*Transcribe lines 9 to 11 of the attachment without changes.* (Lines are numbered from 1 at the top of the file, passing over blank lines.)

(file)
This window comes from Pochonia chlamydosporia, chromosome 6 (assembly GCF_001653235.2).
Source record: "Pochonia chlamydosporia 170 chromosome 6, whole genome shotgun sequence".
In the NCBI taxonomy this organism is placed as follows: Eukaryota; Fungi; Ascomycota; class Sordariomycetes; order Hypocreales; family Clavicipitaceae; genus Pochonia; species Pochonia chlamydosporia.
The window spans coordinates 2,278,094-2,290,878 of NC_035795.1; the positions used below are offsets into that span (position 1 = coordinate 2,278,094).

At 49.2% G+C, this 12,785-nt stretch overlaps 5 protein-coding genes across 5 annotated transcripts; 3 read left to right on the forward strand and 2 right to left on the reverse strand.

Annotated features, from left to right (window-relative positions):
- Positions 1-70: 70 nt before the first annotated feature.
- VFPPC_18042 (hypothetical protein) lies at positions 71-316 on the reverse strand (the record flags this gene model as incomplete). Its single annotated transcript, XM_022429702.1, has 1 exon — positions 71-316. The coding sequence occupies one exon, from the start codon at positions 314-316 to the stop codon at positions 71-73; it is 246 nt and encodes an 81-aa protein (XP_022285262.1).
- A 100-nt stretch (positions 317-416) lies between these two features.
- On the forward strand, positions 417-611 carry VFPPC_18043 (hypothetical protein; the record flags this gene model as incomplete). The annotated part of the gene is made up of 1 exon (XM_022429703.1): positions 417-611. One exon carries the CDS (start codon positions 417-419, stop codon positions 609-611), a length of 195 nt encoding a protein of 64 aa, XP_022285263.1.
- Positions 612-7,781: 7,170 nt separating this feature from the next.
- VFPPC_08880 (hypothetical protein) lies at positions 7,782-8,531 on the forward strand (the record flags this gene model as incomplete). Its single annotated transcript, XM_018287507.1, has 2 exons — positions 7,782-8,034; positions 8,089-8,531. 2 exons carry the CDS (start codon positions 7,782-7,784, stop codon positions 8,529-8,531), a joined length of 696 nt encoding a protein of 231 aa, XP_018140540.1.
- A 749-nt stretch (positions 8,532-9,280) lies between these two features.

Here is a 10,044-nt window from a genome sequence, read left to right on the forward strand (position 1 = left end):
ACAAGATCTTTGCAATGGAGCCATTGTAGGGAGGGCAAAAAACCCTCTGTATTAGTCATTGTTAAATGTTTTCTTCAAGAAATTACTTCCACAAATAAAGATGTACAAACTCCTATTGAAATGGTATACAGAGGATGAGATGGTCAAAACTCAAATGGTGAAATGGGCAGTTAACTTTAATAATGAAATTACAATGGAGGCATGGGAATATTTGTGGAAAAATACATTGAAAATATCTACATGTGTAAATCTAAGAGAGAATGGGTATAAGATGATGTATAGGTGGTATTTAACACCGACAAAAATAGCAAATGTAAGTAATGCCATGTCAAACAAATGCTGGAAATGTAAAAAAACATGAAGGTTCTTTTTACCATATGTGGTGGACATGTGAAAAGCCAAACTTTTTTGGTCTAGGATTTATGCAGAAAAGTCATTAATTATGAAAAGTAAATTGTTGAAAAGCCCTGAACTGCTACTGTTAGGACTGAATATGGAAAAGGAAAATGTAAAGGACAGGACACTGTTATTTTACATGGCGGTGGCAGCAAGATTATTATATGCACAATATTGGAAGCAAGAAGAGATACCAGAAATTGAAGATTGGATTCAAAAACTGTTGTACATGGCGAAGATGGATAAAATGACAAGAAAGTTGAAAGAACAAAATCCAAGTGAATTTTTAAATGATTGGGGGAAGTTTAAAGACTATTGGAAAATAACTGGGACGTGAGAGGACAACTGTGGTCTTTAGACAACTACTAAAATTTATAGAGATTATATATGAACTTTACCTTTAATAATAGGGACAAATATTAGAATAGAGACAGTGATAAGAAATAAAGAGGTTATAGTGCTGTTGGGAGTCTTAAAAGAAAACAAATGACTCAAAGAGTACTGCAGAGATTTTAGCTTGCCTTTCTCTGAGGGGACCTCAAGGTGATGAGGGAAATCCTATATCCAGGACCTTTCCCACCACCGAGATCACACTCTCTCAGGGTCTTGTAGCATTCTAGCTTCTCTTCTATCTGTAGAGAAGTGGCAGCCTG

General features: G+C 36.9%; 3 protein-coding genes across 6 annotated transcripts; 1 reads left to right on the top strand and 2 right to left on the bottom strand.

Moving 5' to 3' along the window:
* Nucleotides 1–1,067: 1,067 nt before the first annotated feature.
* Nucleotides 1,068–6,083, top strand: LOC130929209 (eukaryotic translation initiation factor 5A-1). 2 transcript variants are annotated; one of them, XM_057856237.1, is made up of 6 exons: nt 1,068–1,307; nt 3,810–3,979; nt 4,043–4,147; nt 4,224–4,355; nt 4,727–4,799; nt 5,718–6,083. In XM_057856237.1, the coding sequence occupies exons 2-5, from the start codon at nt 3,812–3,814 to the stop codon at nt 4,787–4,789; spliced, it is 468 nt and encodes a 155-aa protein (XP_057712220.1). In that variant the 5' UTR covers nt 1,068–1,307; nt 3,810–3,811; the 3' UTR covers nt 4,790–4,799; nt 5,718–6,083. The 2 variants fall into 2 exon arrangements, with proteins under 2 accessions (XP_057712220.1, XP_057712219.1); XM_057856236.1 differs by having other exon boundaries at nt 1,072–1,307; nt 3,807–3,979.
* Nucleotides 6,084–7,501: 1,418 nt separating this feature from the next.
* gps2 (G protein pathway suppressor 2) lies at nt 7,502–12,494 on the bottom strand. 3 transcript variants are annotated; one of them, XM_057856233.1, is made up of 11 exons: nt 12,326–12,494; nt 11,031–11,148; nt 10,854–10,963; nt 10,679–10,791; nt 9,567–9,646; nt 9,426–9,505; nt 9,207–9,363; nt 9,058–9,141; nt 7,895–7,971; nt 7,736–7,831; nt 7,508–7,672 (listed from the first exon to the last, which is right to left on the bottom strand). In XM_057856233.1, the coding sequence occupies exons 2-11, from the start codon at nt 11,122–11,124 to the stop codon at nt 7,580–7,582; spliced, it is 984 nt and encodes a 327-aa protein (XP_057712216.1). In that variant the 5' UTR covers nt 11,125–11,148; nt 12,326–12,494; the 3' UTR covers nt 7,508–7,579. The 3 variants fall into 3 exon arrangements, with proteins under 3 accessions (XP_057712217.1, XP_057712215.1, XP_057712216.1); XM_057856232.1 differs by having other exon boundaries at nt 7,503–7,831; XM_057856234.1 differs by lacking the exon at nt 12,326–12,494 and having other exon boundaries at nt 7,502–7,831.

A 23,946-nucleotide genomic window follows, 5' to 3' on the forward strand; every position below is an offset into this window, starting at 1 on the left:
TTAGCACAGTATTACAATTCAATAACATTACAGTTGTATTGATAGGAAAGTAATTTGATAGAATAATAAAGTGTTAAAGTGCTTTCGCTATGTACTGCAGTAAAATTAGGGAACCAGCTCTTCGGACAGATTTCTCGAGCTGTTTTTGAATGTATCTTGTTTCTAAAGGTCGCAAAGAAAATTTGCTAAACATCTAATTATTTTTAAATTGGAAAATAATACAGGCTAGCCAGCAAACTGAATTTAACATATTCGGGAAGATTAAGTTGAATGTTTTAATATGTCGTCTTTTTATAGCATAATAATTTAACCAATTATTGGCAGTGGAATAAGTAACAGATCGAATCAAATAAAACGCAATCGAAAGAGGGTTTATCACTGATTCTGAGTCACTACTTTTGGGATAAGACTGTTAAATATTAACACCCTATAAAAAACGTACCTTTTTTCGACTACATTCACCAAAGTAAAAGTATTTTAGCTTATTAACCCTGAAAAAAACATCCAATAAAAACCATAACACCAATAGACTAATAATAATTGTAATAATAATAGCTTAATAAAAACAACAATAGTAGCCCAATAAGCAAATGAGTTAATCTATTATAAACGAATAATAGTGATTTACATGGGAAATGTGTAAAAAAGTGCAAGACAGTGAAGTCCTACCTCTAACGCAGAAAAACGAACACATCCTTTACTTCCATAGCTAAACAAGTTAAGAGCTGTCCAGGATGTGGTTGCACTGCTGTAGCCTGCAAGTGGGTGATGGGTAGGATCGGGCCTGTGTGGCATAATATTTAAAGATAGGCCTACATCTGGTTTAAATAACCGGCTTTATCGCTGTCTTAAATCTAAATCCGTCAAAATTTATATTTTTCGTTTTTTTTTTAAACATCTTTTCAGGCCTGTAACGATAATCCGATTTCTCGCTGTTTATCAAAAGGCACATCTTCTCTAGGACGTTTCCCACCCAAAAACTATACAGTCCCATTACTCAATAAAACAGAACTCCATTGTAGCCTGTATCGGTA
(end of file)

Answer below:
- A 100-nt stretch (positions 317-416) lies between these two features.
- On the forward strand, positions 417-611 carry VFPPC_18043 (hypothetical protein; the record flags this gene model as incomplete). The annotated part of the gene is made up of 1 exon (XM_022429703.1): positions 417-611. One exon carries the CDS (start codon positions 417-419, stop codon positions 609-611), a length of 195 nt encoding a protein of 64 aa, XP_022285263.1.
- Positions 612-7,781: 7,170 nt separating this feature from the next.